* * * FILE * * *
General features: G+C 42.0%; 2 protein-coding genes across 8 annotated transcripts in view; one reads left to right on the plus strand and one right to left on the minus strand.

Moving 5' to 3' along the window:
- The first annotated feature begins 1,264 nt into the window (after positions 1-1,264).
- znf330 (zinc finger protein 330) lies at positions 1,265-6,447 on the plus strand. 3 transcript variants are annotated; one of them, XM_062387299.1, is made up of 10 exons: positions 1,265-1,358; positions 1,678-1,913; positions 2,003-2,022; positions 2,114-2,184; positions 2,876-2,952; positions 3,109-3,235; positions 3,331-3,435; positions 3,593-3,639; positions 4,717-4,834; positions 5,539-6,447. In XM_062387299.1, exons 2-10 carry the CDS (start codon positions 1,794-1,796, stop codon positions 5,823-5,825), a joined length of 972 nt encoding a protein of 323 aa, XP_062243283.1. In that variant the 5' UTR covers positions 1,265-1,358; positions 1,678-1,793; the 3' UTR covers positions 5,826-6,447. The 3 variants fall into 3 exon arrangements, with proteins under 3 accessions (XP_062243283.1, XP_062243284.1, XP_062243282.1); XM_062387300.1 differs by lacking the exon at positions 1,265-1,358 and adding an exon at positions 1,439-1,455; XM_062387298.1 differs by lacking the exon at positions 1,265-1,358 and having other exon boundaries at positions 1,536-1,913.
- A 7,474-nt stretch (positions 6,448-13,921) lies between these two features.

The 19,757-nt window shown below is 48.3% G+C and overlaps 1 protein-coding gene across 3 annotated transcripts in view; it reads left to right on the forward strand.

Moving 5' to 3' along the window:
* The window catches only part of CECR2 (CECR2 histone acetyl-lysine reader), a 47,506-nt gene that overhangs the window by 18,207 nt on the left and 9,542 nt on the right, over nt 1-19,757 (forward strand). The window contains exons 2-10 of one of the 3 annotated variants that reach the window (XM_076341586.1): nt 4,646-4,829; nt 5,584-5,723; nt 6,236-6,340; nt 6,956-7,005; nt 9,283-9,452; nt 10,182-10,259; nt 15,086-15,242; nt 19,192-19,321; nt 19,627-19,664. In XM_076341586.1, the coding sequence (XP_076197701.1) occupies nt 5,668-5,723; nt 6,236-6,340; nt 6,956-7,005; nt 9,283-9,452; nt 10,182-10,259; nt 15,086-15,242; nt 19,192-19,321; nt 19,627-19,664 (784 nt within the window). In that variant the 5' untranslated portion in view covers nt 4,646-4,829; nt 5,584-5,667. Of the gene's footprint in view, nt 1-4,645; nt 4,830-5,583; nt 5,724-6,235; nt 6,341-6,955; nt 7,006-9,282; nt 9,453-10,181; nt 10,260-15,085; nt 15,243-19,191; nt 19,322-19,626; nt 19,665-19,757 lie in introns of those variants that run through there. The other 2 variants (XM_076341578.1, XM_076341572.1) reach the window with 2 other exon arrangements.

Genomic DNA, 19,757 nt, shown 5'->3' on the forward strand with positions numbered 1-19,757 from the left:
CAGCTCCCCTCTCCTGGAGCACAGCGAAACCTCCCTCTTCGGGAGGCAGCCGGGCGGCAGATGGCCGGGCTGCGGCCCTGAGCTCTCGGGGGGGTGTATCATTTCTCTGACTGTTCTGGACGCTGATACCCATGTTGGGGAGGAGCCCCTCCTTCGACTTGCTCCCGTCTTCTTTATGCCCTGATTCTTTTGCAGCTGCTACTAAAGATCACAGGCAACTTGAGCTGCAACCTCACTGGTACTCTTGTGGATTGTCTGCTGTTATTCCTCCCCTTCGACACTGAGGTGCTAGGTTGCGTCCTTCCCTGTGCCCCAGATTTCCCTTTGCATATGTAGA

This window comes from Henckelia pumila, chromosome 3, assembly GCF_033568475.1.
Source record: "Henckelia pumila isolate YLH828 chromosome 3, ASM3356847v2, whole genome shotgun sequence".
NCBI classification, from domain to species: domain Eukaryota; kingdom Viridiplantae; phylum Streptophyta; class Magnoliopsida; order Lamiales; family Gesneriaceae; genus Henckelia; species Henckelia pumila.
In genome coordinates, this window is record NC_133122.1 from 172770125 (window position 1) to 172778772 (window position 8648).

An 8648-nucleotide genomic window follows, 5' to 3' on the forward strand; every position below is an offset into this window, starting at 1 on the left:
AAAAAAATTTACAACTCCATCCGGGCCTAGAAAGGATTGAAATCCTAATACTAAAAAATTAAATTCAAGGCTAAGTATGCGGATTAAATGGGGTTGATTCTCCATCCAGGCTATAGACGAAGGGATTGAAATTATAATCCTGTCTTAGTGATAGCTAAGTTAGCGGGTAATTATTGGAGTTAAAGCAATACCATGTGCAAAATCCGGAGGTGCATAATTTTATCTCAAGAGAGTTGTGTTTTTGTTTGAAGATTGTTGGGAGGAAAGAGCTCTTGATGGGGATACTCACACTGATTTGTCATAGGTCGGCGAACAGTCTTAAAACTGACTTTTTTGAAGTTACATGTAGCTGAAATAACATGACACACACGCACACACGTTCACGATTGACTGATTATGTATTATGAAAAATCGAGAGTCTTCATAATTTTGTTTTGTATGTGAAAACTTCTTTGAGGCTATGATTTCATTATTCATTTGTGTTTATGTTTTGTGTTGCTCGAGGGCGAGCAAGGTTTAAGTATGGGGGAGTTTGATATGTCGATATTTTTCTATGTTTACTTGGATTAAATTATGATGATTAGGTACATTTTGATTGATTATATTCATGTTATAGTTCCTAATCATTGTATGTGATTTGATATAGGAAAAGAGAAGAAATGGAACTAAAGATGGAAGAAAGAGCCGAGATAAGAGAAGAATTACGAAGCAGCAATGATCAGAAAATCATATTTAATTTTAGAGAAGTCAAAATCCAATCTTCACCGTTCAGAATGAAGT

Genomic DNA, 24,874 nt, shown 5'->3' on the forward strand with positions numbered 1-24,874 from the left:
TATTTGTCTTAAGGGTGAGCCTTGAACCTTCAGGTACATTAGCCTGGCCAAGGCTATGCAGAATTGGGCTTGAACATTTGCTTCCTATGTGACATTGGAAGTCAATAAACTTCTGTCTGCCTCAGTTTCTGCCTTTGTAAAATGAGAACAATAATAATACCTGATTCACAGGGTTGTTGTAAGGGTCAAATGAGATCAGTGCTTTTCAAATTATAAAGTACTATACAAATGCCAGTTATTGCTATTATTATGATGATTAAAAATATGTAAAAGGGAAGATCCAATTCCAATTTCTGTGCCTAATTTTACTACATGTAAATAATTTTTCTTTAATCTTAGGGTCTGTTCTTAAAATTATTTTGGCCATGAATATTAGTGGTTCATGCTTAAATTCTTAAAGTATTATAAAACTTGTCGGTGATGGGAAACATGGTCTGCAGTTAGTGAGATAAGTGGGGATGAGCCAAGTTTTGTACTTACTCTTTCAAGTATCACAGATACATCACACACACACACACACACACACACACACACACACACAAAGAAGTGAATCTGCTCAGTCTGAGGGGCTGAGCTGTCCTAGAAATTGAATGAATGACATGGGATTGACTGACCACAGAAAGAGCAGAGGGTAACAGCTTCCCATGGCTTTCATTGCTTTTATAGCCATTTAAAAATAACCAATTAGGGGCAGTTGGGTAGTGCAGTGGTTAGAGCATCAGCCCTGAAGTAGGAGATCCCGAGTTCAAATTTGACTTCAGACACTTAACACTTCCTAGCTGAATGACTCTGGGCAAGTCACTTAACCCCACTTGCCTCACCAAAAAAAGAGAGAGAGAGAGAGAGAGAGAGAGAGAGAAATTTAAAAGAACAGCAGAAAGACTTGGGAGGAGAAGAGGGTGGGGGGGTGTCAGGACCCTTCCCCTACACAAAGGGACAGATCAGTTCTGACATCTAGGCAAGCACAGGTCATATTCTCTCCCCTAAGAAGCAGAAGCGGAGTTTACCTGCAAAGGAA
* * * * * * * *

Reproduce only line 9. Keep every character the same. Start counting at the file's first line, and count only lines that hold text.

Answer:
Genomic DNA, 19,757 nt, shown 5'->3' on the forward strand with positions numbered 1-19,757 from the left: